Can a butterfly flapping its wings effect a tornado halfway across the world?  Can it greatly alter future events and the evolution of time?

The butterfly effect is the concept that the evolution of a system may be highly sensitive to perturbations in the initial data.  It is one of the main conditions for chaos.  The term was coined by Edward Lorenz, one of the pioneers of chaos theory, in a paper titled Predictability: Does the Flap of a Butterfly’s Wings in Brazil set off a Tornado in Texas? The idea is that a small change in the initial conditions, such as a butterfly’s flap of its wings may cause large scale changes over time leading to a tornado in some other part of the world.

The idea is featured prominently in time travel movies such as appropriately named The Butterfly Effect, Run Lola Run, or the Back to the Future movies, where some small change in the current timeline results in drastically different results at some later time.  It’s interesting to wonder whether in fact, one’s life would be drastically different if some or even one event in one’s life were slightly different.  In Jurassic Park, the chaos theorist Ian Malcom, illustrates the concept by a drop of water rolling down one’s hand when placed near the knuckle.  Even a slight change in where the drop of water is placed results in the drop moving in different directions and larger distances apart than the initial distance.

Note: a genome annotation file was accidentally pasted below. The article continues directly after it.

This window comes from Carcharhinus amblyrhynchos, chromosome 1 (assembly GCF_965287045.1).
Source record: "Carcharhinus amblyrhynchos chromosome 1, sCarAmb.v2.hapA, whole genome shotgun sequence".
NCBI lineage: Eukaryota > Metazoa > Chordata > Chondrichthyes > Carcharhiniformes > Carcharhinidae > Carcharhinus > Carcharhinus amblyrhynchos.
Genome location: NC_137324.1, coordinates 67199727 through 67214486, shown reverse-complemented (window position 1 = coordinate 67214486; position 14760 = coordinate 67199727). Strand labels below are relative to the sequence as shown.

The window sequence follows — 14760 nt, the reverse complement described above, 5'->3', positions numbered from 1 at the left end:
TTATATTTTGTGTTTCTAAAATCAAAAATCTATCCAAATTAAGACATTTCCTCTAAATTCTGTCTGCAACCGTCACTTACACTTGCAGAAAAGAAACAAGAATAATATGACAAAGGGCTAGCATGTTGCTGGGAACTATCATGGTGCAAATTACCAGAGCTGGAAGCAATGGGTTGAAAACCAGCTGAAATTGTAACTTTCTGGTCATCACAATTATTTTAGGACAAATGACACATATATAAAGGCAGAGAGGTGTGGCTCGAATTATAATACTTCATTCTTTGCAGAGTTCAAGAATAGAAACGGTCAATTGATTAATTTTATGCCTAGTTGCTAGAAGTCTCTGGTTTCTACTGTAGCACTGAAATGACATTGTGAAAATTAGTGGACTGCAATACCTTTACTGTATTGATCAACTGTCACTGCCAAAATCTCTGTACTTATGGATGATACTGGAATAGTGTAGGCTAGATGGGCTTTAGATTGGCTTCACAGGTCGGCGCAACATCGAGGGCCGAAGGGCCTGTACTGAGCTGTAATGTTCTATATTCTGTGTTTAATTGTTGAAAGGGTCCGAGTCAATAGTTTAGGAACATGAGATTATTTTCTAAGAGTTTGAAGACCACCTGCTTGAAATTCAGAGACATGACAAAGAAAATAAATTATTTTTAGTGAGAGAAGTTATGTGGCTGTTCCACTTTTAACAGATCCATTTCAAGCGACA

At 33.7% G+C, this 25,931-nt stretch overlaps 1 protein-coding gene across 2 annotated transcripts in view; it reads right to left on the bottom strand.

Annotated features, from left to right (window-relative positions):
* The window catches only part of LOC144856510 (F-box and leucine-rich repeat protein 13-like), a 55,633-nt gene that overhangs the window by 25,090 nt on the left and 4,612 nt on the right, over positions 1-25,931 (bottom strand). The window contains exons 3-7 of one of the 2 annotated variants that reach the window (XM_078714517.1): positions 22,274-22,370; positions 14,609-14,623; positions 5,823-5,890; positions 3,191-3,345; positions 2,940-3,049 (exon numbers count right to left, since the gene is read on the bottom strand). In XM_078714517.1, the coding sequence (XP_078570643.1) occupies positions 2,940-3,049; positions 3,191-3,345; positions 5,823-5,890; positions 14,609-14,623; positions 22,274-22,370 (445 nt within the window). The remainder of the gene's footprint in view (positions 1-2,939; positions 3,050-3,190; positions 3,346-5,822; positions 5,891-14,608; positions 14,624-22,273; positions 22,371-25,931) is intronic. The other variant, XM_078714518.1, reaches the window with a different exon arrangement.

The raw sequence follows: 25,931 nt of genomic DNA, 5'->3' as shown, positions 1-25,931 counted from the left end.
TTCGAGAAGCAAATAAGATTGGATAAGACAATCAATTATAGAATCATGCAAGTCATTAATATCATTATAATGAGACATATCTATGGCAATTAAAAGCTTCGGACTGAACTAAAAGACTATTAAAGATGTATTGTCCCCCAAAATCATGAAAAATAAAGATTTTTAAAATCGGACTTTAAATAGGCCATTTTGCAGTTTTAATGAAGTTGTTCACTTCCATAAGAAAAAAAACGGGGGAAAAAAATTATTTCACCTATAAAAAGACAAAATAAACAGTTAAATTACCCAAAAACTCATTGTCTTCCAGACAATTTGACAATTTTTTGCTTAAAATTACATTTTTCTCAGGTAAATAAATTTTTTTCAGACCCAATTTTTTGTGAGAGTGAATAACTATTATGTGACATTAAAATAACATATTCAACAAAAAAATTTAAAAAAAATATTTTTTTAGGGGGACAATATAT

Systems such as weather exhibit this behavior, and thus make it difficult to accurately predict weather beyond just a few days.

Mathematically speaking, the conditioning of a system is a quantitative measure of it sensitivity–how slight perturbations in the initial conditions propagate.  The condition number is defined as \frac{| \Delta y /y|}{\Delta x /x}, and can be understood to be an amplification factor that relates the error or change in a system’s evaluation relative to error or change in a system’s input.  If the relative change in the output of the system is large compared to its input (large condition number), then the system is ill-conditioned or sensitive.  If the relative change in the output of a system is small or commensurate with the input (small condition number), than the system is well-conditioned or insensitive.

The conditioning of a system also depends on the input data.  For example, in the water drop example given above, the system is ill-conditioned near the knuckle, but anywhere else, the water drop will flow in the same direction regardless of small perturbations, and thus, the system is well-conditioned.